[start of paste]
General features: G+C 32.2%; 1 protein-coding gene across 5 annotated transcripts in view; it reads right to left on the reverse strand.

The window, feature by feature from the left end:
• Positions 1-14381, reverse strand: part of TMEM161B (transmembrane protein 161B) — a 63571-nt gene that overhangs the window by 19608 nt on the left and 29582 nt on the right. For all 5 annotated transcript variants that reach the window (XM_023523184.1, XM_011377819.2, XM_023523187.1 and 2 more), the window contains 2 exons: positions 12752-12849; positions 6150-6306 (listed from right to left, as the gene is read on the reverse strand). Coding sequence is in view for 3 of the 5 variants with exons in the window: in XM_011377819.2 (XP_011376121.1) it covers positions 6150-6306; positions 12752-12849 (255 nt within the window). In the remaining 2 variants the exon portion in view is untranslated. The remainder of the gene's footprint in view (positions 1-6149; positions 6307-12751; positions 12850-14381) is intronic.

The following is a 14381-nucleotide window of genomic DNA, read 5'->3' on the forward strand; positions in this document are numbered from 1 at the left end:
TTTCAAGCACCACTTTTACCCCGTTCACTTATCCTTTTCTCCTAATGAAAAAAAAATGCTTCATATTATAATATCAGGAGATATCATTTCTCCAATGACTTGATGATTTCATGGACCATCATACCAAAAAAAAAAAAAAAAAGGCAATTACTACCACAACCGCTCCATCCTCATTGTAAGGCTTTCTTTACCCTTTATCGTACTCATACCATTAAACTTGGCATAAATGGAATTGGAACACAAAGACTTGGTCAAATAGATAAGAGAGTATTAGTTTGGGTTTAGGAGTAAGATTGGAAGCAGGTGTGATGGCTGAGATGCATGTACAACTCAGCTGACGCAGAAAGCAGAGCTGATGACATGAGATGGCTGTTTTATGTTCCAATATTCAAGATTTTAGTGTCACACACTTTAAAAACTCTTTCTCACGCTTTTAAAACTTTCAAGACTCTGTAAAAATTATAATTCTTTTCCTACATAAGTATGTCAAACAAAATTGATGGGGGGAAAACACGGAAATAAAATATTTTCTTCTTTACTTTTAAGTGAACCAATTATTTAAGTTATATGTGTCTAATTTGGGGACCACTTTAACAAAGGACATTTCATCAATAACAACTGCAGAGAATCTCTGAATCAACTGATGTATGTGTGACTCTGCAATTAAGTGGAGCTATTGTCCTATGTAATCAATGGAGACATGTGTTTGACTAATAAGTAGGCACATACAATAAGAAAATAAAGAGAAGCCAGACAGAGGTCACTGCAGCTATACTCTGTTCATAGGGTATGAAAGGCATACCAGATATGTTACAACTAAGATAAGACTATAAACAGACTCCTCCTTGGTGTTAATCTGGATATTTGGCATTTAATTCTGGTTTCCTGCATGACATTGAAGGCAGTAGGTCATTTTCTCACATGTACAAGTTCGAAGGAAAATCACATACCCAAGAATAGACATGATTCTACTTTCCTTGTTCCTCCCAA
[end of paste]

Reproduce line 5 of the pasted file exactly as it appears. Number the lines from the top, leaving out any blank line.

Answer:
TTTCAAGCACCACTTTTACCCCGTTCACTTATCCTTTTCTCCTAATGAAAAAAAAATGCTTCATATTATAATATCAGGAGATATCATTTCTCCAATGACTTGATGATTTCATGGACCATCATACCAAAAAAAAAAAAAAAAAGGCAATTACTACCACAACCGCTCCATCCTCATTGTAAGGCTTTCTTTACCCTTTATCGTACTCATACCATTAAACTTGGCATAAATGGAATTGGAACACAAAGACTTGGTCAAATAGATAAGAGAGTATTAGTTTGGGTTTAGGAGTAAGATTGGAAGCAGGTGTGATGGCTGAGATGCATGTACAACTCAGCTGACGCAGAAAGCAGAGCTGATGACATGAGATGGCTGTTTTATGTTCCAATATTCAAGATTTTAGTGTCACACACTTTAAAAACTCTTTCTCACGCTTTTAAAACTTTCAAGACTCTGTAAAAATTATAATTCTTTTCCTACATAAGTATGTCAAACAAAATTGATGGGGGGAAAACACGGAAATAAAATATTTTCTTCTTTACTTTTAAGTGAACCAATTATTTAAGTTATATGTGTCTAATTTGGGGACCACTTTAACAAAGGACATTTCATCAATAACAACTGCAGAGAATCTCTGAATCAACTGATGTATGTGTGACTCTGCAATTAAGTGGAGCTATTGTCCTATGTAATCAATGGAGACATGTGTTTGACTAATAAGTAGGCACATACAATAAGAAAATAAAGAGAAGCCAGACAGAGGTCACTGCAGCTATACTCTGTTCATAGGGTATGAAAGGCATACCAGATATGTTACAACTAAGATAAGACTATAAACAGACTCCTCCTTGGTGTTAATCTGGATATTTGGCATTTAATTCTGGTTTCCTGCATGACATTGAAGGCAGTAGGTCATTTTCTCACATGTACAAGTTCGAAGGAAAATCACATACCCAAGAATAGACATGATTCTACTTTCCTTGTTCCTCCCAA